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“Research Isn’t Everything…” – Great Post By Physiotherapist Tom Goom

If there’s one thing I’ve learned over the past few years it’s that both research and individual experience (yes, anecdotal evidence!) can be equally valuable sources of information when attempting to make decisions about which type of shoe to wear, whether or not to change your running form, which training methods to employ, etc. In fact, I’ve written about the topic a number of times, both on this blog and in my book.

I wanted to take a moment to point you to a great post by physiotherapist Tom Goom titled “Research isn’t everything…” Like me, Tom sees value in scientific research, but also realizes that research studies can often have major limitations, one of which is that they often favor group mean responses over individual responses. Tom realizes that if a particular treatment method (e.g., icing) continually shows beneficial results for some subset of his patients, he’s not going to abandon it simply because research results are inconclusive.

Here’s an excerpt where Tom shares a bit of his point of view on the subject:

“Research is part of our reasoning process, not the entirety of it. Experience and individual circumstances make up much of our decision making process. So ice may not have great research but I’ve seen it work for hundreds of people so I will continue to recommend it. Warm-up may not have concrete evidence to show it reduces injury risk but I feel a whole lot more comfortable running if I’ve warmed up properly so I’ll keep doing it. The literature on running shoes might be inconclusive but when a patient presents with plantar fasciitis and can’t even walk barefoot I won’t be telling them to run barefoot!”

Very well-stated!

In much the same way, there was no chance I was going to stop any of the runner’s at mile 50 of the VT100 ultra this weekend (I crewed a friend) and tell them that the Hoka One One shoes they were wearing might be a bad idea since there is no scientific evidence showing that they provide any benefit in an ultra! If anything, I left the race really curious to finally give the ultra-cushioned shoes a try myself given how many of the faster runners had them on (and yes, I have video!). These people have done ridiculous amounts of mileage, probably in a variety of shoes, and they know what works best for their bodies in various circumstances.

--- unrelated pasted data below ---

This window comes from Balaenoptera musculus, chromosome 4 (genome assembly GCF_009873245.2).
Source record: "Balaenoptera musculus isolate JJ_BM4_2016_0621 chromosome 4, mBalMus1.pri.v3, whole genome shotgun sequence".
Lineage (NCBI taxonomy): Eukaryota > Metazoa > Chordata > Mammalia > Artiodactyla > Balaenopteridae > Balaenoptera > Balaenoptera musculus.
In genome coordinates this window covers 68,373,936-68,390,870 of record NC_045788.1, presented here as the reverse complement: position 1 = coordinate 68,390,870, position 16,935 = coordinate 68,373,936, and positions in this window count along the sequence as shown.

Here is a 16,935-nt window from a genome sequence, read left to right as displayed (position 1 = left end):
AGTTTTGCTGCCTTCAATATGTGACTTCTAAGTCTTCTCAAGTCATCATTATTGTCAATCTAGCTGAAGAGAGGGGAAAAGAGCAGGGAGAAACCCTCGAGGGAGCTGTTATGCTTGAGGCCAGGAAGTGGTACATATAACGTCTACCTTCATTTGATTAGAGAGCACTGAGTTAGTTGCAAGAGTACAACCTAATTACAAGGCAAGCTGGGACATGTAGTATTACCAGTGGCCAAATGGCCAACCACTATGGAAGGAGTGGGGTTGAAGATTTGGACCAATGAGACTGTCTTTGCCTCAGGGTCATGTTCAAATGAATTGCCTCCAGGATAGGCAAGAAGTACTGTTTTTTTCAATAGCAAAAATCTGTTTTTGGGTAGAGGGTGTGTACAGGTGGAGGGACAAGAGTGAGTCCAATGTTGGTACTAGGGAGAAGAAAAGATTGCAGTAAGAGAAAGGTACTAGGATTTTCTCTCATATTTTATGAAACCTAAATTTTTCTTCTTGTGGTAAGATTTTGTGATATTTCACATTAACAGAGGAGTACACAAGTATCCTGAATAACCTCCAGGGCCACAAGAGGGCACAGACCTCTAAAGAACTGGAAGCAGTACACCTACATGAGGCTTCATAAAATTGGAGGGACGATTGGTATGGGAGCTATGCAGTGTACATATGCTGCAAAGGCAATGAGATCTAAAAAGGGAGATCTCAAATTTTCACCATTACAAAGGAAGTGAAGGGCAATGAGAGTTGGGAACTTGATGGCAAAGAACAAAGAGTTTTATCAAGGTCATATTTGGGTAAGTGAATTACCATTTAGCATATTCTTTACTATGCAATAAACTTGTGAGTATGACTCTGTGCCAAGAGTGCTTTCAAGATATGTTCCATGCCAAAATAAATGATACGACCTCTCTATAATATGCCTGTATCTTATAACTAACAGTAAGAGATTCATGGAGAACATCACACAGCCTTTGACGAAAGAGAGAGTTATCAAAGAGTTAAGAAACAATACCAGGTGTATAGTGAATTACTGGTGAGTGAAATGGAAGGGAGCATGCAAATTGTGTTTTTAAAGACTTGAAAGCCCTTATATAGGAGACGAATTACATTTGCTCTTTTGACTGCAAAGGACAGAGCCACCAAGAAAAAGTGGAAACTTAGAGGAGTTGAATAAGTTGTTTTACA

Head over to Tom’s RunningPhysio blog to read the full article, as well as his follow-up post titled “Oops I opened a can of worms!

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About Peter Larson

This post was authored by Peter Larson. Pete is a biology teacher, track/soccer coach, and dad (x3) with a passion for running, soccer, and science. If you'd like to learn a little bit more about who I am and what I do, click here, or visit


  1. Simple but great post…

    I’m one of those people who are trying Hokas despite the lack of scientific evidence (and after much resistance)

    It took about 5 runs before my feet got used to them (weird hot spots – toe blisters) but found a good lacing pattern and now use them on any long/super-long run.

    Why? Because I’m nowhere nearly as sore the next day.

    Who knows, maybe one day there will be a study to tell me why they work for me. Until then, they are a part of a rotation that includes some bare feet, some “minimal shoes” and anything else that works.

  2. cody r. says:

    i agree with everything, especially with the plantar fasciitis, walking barefoot doesn’t fix it, but it does help rehab it, a lot of people have things mixed up, you have to let it heal a bit first, and stimulate it a bit at a time…

    also adding, like running barefoot, although it doesn’t have a huge amount of scientific evidence for it, especially not against it, but hello, we weren’t born with shoes, that’s how we were meant to operate, without getting into the whole shoe thing

    just my little input

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